Invest as much time as is needed. This is a big one! Time is our most valuable asset. How we spend our time defines our priorities. In many ways it is the only thing we can actually control. Yes, there are times other people or circumstances put demands on our time, but we still have the ability to choose how we respond to those circumstances and people. Dad tells his child he will be at his or her baseball, soccer, or basketball game that afternoon after work; but doesn’t show because the boss or a client called and wanted something. That happens numerous times and the children learn other people are more important than they are. A client is coming into town unexpectedly, so that dinner date with your spouse is cancelled. The spouse eventually gives up trying since he or she feels they are not that important to you.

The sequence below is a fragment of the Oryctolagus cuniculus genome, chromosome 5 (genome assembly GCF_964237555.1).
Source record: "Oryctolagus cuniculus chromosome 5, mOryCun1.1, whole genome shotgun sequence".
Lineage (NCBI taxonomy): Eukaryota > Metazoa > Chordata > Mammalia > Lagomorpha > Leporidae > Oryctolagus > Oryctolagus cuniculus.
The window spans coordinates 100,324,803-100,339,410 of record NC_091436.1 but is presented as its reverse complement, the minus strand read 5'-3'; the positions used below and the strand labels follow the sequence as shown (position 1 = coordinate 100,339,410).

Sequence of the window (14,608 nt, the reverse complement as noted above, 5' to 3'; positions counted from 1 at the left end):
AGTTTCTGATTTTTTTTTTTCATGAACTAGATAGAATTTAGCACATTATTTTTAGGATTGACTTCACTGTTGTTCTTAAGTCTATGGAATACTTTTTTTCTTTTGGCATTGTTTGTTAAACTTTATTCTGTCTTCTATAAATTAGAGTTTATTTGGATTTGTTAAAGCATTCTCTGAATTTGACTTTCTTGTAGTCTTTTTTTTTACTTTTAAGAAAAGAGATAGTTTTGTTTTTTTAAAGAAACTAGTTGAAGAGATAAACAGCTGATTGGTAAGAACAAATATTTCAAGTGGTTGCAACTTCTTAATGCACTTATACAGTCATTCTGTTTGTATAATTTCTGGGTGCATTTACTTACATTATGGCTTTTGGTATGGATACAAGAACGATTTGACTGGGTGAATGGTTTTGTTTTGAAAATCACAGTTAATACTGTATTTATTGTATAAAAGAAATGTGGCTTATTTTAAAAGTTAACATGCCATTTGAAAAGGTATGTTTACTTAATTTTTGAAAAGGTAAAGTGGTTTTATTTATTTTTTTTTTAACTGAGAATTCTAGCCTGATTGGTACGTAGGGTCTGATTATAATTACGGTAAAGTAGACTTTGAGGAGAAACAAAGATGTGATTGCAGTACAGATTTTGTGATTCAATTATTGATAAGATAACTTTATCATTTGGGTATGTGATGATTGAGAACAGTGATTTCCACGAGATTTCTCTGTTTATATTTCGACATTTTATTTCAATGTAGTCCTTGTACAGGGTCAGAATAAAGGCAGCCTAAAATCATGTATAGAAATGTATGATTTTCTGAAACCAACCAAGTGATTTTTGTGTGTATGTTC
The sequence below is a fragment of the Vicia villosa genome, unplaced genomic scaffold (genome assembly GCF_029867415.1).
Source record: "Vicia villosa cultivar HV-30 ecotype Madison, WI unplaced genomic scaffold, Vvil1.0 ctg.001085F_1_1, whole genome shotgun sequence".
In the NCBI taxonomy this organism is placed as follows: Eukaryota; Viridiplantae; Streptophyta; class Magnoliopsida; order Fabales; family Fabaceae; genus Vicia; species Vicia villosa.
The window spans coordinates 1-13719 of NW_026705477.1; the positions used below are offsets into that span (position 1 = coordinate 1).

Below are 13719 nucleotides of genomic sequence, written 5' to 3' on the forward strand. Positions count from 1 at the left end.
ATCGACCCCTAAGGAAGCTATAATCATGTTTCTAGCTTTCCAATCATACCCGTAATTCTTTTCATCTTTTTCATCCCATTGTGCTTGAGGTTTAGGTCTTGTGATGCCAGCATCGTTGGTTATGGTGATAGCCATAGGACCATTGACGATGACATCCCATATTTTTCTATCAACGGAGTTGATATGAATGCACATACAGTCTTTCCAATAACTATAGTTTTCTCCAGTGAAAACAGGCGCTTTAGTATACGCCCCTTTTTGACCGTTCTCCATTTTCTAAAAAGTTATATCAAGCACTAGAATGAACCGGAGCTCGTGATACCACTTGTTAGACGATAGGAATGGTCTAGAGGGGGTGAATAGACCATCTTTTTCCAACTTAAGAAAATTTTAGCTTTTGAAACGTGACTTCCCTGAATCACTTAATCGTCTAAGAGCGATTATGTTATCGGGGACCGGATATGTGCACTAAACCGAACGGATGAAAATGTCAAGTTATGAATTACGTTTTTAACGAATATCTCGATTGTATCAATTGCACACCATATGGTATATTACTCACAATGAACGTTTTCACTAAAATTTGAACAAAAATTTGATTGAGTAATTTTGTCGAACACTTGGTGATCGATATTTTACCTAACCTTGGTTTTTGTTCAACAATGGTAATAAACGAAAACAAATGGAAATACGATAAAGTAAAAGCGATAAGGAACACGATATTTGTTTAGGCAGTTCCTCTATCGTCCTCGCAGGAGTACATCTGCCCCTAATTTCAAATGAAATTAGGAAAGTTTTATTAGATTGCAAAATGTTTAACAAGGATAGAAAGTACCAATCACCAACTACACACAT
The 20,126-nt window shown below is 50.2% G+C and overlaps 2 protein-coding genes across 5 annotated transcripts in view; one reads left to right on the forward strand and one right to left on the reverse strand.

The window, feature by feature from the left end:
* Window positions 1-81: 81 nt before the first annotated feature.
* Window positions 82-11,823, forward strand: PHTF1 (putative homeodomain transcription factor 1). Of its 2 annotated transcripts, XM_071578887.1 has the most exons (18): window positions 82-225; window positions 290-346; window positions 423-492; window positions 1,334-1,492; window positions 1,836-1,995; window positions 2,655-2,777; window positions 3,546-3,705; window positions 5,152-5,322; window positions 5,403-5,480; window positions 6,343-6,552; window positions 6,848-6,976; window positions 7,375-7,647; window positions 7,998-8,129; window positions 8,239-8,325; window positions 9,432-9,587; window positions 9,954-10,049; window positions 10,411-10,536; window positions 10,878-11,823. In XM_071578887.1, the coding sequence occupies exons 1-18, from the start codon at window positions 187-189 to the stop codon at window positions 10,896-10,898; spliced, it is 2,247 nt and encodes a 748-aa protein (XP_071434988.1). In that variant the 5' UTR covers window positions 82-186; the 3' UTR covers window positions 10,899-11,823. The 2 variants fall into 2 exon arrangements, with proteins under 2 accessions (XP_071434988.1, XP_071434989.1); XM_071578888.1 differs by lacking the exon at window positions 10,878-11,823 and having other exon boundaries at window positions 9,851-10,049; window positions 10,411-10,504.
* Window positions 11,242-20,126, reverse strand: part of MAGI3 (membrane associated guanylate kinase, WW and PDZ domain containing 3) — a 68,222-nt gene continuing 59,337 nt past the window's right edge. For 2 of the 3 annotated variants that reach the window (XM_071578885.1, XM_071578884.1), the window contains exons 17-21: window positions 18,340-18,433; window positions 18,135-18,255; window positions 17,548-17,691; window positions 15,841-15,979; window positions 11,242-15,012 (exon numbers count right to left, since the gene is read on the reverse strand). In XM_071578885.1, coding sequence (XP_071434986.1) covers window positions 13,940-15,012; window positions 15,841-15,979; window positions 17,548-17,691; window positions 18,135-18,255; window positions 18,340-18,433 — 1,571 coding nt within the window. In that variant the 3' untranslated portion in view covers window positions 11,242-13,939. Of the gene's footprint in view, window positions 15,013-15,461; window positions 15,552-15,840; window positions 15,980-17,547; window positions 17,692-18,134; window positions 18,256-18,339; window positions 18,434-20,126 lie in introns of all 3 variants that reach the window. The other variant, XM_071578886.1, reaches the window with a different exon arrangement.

There are no instant fixes to good communications with people, especially those you love, who are too important to give them five minutes of your time when five hours are needed. Family vacations and family mission trips can be the best opportunities for elongated conversations in environments where everyone can openly disclose their feelings.

Share their feelings, not your solutions. The guys may especially want to take note of this principle as it pertains to their wives. Wives do not want us to fix anything, they want us to just LISTEN! The problem for men and women, especially those in the business world, is our job is to fix things. That is why we get paid the “big bucks.” We are expected to perform by fixing problems. Likewise, parents want to fix their children’s problems, or fix it so the problems never happen. When we are being a fixer we are not listening, we are already coming up with solutions before we completely understand the what and why of the problem facing the person. We cannot achieve a good solution until we truly understand the person’s feelings. There are no one-fits-all solutions.